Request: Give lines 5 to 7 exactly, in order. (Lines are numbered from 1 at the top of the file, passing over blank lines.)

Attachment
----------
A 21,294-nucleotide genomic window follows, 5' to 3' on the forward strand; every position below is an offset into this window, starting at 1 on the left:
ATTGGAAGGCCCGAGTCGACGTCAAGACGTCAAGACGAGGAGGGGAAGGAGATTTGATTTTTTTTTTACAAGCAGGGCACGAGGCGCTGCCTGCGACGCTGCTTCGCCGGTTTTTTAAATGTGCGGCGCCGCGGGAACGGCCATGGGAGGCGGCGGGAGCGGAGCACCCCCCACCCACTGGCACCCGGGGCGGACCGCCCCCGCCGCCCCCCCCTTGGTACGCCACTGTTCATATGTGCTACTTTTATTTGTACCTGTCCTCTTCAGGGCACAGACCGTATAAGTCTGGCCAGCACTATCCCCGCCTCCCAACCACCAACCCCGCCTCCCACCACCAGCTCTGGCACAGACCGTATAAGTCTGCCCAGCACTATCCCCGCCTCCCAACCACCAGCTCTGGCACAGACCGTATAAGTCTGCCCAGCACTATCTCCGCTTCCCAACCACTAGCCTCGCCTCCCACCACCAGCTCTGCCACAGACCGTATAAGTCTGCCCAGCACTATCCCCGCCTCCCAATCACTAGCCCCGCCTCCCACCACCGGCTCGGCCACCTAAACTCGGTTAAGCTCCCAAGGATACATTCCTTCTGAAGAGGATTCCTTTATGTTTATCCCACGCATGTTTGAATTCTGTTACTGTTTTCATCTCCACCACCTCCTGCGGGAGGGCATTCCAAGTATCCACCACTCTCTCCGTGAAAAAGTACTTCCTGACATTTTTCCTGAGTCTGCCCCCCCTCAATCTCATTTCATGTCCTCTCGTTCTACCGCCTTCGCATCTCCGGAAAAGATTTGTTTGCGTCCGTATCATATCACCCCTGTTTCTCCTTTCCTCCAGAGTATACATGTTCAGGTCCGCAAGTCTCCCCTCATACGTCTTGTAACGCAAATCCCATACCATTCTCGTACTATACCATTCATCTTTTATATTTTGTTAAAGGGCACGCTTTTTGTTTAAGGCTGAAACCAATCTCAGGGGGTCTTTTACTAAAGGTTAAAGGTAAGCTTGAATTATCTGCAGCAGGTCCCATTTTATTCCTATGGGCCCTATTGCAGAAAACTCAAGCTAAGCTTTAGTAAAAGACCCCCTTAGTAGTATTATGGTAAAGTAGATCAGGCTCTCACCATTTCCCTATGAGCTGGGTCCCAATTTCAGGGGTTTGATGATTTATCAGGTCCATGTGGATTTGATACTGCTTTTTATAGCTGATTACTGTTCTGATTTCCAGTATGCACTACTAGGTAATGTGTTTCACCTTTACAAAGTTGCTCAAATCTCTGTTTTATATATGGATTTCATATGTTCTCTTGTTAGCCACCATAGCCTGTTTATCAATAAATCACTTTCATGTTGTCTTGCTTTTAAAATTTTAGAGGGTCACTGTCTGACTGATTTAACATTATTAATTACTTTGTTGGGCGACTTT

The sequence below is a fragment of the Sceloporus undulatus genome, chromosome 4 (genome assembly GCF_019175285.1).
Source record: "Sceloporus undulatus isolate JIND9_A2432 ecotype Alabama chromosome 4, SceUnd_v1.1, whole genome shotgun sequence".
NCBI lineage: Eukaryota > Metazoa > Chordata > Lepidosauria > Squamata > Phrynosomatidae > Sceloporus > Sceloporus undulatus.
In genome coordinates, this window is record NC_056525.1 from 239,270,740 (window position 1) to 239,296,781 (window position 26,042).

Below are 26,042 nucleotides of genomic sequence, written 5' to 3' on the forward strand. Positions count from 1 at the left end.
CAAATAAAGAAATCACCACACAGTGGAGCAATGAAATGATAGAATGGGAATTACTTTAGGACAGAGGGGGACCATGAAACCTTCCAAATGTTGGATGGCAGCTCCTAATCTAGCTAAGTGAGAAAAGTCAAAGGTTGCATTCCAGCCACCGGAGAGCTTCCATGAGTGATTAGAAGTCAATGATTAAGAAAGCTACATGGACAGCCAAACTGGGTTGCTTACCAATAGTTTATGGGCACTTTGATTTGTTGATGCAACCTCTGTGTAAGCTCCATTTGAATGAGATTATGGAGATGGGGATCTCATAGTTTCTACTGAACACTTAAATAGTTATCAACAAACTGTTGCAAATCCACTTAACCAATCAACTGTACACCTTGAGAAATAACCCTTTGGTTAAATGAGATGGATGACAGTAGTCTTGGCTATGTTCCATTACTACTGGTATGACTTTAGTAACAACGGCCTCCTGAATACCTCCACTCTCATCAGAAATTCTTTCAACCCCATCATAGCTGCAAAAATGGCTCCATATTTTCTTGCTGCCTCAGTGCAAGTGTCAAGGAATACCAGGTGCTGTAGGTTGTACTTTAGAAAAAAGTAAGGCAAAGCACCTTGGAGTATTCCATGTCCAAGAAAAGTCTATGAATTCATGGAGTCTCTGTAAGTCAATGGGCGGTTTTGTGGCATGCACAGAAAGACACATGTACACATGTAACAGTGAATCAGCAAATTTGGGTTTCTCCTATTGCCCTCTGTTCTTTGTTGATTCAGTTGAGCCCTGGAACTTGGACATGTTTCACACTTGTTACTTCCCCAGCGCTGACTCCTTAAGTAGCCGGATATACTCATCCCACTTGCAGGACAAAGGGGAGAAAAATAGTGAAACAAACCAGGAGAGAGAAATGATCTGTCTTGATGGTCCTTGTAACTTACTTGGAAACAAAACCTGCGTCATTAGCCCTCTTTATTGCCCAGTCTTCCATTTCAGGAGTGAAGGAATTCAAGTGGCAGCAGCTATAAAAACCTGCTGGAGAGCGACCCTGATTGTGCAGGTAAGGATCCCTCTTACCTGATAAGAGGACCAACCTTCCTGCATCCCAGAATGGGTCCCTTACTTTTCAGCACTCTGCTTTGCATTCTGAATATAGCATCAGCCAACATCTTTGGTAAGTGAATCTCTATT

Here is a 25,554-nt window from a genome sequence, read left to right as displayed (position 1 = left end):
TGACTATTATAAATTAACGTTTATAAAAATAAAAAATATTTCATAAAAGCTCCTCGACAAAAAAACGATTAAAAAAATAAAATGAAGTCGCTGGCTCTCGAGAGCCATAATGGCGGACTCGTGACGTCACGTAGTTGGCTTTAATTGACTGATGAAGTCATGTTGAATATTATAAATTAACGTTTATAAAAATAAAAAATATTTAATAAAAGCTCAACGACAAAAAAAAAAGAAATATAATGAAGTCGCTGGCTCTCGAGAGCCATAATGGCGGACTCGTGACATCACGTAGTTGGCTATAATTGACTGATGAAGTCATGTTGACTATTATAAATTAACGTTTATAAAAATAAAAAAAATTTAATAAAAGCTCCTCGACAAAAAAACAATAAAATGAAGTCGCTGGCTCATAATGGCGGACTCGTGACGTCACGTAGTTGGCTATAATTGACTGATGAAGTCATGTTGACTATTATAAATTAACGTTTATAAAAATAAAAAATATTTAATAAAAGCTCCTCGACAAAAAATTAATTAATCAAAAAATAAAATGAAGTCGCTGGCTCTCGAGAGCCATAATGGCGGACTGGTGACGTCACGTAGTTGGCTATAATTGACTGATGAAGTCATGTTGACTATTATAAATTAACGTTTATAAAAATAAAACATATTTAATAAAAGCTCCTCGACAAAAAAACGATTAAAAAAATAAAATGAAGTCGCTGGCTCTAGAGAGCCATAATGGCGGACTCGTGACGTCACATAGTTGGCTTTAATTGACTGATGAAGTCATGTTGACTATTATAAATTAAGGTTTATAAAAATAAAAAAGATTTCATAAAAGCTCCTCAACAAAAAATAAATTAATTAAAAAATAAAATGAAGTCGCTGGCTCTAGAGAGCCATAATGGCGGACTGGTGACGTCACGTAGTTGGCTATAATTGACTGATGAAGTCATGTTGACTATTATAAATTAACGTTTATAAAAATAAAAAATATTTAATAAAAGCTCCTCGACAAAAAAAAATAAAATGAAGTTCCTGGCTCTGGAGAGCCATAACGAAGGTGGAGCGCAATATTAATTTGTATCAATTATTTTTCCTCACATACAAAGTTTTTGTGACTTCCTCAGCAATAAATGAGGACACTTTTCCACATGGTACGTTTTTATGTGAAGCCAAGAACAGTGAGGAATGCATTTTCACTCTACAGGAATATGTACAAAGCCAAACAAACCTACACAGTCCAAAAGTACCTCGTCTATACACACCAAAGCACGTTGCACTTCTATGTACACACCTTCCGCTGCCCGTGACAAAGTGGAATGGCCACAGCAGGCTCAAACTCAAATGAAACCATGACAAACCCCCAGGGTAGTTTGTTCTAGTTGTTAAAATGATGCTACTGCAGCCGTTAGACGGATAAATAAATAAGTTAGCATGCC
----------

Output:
NCBI lineage: Eukaryota > Metazoa > Chordata > Lepidosauria > Squamata > Phrynosomatidae > Sceloporus > Sceloporus undulatus.
In genome coordinates, this window is record NC_056525.1 from 239,270,740 (window position 1) to 239,296,781 (window position 26,042).

Below are 26,042 nucleotides of genomic sequence, written 5' to 3' on the forward strand. Positions count from 1 at the left end.